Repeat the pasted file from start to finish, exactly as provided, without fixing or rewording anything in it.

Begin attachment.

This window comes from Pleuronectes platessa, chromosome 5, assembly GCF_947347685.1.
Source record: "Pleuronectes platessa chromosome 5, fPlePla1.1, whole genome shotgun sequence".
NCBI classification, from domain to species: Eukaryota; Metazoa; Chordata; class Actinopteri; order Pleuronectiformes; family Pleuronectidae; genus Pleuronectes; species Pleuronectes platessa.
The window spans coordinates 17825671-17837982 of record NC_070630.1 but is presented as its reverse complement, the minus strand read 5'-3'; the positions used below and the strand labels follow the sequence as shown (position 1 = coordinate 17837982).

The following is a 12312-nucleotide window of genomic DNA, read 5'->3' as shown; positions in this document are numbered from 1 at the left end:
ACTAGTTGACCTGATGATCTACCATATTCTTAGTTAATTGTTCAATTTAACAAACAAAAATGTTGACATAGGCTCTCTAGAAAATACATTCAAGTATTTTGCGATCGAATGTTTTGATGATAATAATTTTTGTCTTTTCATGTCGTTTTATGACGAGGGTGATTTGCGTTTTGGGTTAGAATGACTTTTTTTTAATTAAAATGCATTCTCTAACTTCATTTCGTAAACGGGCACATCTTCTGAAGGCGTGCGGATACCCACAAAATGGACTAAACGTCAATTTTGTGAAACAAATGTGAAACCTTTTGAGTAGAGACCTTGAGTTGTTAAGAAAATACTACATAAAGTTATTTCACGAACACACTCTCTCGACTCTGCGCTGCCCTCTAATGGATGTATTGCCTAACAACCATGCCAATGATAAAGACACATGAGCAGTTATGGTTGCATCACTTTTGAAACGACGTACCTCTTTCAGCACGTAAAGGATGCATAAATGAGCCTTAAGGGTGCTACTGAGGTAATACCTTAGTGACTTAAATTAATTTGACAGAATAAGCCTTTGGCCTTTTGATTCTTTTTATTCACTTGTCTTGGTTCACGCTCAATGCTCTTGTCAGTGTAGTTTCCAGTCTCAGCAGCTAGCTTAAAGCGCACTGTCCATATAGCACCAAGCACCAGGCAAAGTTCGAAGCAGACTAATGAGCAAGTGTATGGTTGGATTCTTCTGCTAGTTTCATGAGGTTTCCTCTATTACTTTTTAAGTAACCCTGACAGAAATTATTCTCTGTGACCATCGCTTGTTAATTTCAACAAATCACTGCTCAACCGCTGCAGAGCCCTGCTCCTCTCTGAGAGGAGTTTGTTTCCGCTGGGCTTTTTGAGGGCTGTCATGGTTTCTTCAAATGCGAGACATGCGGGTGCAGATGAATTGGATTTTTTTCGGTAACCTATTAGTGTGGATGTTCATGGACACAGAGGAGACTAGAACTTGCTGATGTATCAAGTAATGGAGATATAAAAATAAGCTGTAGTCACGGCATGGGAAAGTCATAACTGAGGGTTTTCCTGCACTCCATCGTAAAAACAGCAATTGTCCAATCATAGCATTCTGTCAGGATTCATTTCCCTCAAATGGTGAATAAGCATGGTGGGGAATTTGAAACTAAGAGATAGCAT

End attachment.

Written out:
This window comes from Pleuronectes platessa, chromosome 5, assembly GCF_947347685.1.
Source record: "Pleuronectes platessa chromosome 5, fPlePla1.1, whole genome shotgun sequence".
NCBI classification, from domain to species: Eukaryota; Metazoa; Chordata; class Actinopteri; order Pleuronectiformes; family Pleuronectidae; genus Pleuronectes; species Pleuronectes platessa.
The window spans coordinates 17825671-17837982 of record NC_070630.1 but is presented as its reverse complement, the minus strand read 5'-3'; the positions used below and the strand labels follow the sequence as shown (position 1 = coordinate 17837982).

The following is a 12312-nucleotide window of genomic DNA, read 5'->3' as shown; positions in this document are numbered from 1 at the left end:
ACTAGTTGACCTGATGATCTACCATATTCTTAGTTAATTGTTCAATTTAACAAACAAAAATGTTGACATAGGCTCTCTAGAAAATACATTCAAGTATTTTGCGATCGAATGTTTTGATGATAATAATTTTTGTCTTTTCATGTCGTTTTATGACGAGGGTGATTTGCGTTTTGGGTTAGAATGACTTTTTTTTAATTAAAATGCATTCTCTAACTTCATTTCGTAAACGGGCACATCTTCTGAAGGCGTGCGGATACCCACAAAATGGACTAAACGTCAATTTTGTGAAACAAATGTGAAACCTTTTGAGTAGAGACCTTGAGTTGTTAAGAAAATACTACATAAAGTTATTTCACGAACACACTCTCTCGACTCTGCGCTGCCCTCTAATGGATGTATTGCCTAACAACCATGCCAATGATAAAGACACATGAGCAGTTATGGTTGCATCACTTTTGAAACGACGTACCTCTTTCAGCACGTAAAGGATGCATAAATGAGCCTTAAGGGTGCTACTGAGGTAATACCTTAGTGACTTAAATTAATTTGACAGAATAAGCCTTTGGCCTTTTGATTCTTTTTATTCACTTGTCTTGGTTCACGCTCAATGCTCTTGTCAGTGTAGTTTCCAGTCTCAGCAGCTAGCTTAAAGCGCACTGTCCATATAGCACCAAGCACCAGGCAAAGTTCGAAGCAGACTAATGAGCAAGTGTATGGTTGGATTCTTCTGCTAGTTTCATGAGGTTTCCTCTATTACTTTTTAAGTAACCCTGACAGAAATTATTCTCTGTGACCATCGCTTGTTAATTTCAACAAATCACTGCTCAACCGCTGCAGAGCCCTGCTCCTCTCTGAGAGGAGTTTGTTTCCGCTGGGCTTTTTGAGGGCTGTCATGGTTTCTTCAAATGCGAGACATGCGGGTGCAGATGAATTGGATTTTTTTCGGTAACCTATTAGTGTGGATGTTCATGGACACAGAGGAGACTAGAACTTGCTGATGTATCAAGTAATGGAGATATAAAAATAAGCTGTAGTCACGGCATGGGAAAGTCATAACTGAGGGTTTTCCTGCACTCCATCGTAAAAACAGCAATTGTCCAATCATAGCATTCTGTCAGGATTCATTTCCCTCAAATGGTGAATAAGCATGGTGGGGAATTTGAAACTAAGAGATAGCAT